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Board of Supervisors, Sheriff and DA get pay hikes after vote

The Board of Supervisors approved a double-digit pay raise for its members and five other Riverside County elected officials, City News Service confirmed, despite public criticism and lack of support from two board members.

Supervisor Kevin Jeffries, the most senior member of the board, voted against the salary increases, while Supervisor Karen Spiegel abstained from voting. Board Chairman Chuck Washington, along with Supervisors Yxstian Gutierrez and Manuel Perez, voted in favor. 

The board meeting on Tuesday morning counted as the second and final hearing on two ordinances that would revise the pay scales.

Jeffries was the singular voter against pay hikes when they were introduced last month. According to reports, he has "consistently refused" pay raises for himself, which makes him the lowest-paid on the Board.

"I can understand pay raises for our employees, when we can afford it,'' Jeffries said. "I can even understand pay raises for elected officials when reasonable. Everybody has been hit hard by inflation.
But these raises are too much, too fast. This is not the path you want to take going forward. I came into office accepting that I would be serving the public."

The initial votes by the board regarding the modified salaries -- except Jeffries -- will see a 19% pay increase for the members' salaries from $190,783 to $226, 359, according to City News Service. Jeffries' base salary will remain the same at $143,031.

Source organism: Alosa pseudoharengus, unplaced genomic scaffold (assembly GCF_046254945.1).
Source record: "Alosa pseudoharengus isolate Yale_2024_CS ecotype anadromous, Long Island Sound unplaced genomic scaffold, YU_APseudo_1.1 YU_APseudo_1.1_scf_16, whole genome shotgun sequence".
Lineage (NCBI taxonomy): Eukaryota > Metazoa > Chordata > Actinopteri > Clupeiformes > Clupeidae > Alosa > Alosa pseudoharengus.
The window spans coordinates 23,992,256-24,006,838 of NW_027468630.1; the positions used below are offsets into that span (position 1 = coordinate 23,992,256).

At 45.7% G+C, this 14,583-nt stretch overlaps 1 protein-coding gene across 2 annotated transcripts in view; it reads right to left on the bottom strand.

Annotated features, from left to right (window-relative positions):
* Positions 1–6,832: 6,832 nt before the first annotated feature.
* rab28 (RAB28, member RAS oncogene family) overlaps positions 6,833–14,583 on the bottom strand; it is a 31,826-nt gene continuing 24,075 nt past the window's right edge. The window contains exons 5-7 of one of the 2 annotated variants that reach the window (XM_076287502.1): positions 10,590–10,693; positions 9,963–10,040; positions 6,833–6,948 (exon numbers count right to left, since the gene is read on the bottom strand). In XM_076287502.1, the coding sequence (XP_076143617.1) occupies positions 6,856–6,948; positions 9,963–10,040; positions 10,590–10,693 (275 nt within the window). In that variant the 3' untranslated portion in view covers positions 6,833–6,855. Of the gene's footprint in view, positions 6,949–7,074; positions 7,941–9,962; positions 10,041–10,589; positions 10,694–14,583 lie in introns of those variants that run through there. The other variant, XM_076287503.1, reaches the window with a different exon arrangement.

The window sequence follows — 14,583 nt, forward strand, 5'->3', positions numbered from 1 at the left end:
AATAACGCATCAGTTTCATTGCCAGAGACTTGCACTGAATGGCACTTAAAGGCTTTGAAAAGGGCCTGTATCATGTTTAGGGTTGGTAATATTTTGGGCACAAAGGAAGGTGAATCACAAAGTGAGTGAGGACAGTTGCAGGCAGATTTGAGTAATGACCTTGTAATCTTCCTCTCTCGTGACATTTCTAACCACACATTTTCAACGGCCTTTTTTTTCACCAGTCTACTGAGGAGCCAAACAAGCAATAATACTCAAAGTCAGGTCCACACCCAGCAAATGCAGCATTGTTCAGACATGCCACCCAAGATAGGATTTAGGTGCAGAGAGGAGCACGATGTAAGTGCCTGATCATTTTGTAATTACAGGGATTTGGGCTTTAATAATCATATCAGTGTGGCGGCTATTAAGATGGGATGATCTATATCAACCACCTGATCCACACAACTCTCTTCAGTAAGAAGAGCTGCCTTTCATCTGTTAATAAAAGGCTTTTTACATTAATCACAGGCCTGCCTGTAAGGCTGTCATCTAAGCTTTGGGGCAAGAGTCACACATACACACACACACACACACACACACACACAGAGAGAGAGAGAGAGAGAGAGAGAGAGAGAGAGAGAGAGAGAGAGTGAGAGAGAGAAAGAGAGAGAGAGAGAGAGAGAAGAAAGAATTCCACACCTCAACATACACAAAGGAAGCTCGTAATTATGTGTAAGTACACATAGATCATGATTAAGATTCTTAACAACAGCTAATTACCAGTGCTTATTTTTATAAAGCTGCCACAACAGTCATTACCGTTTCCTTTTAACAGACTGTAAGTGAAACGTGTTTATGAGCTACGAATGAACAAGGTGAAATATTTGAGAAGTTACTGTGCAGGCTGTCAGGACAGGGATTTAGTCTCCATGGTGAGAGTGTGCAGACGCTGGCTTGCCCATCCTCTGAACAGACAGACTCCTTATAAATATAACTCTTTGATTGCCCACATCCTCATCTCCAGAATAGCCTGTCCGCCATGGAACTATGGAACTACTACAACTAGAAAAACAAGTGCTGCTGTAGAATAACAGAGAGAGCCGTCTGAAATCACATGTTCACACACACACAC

City News Service also reported District Attorney Mike Hestrin's salary will go from $273,463 to $351,481, a 28% hike; Sheriff Chad Bianco's salary will go from $273,463 to $347,771, a 27% jump; and Assessor-Clerk-Recorder Peter Aldana's annual pay will go from $195,191 to $247,859, a 27% raise. The latter adjustment will also be granted, at the same amount, to Auditor-Controller Ben Benoit and Treasurer-Tax Collector Matthew Jennings.

Hestrin received a salary bump in 2018, while the other four elected officials named have not received hikes since 2014, according to county CEO Jeff Van Wagenen, whose annual compensation package totals $362,679, according to public records.

"The formula for the board members' pay is benchmarked to Superior Court
judges' annual compensation, with supervisors supposed to receive a minimum of
80% of what judges earn," stated City News Service.

Board Chairman Chuck Washington admitted it was "awkward" to vote a pay hike. "But I think it's reasonable to make sure elected officials are not being punished because we're afraid to make tough political decisions," he said.

The Executive Office's market analyses indicated that, among the supervisors, Riverside County's pay rates are on the same levels as the neighboring Orange and San Bernardino counties, but remains lower than Los Angeles and San Diego counties.

If the pay hike is approved Tuesday, the supervisors' salary hikes would take effect in 60 days, City News Service claimed, while other officials' would take effect in 30 days. This places the increase collectively within the 2024-2025 fiscal year, at a reported total cost of $812,501.

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Holly Hinman


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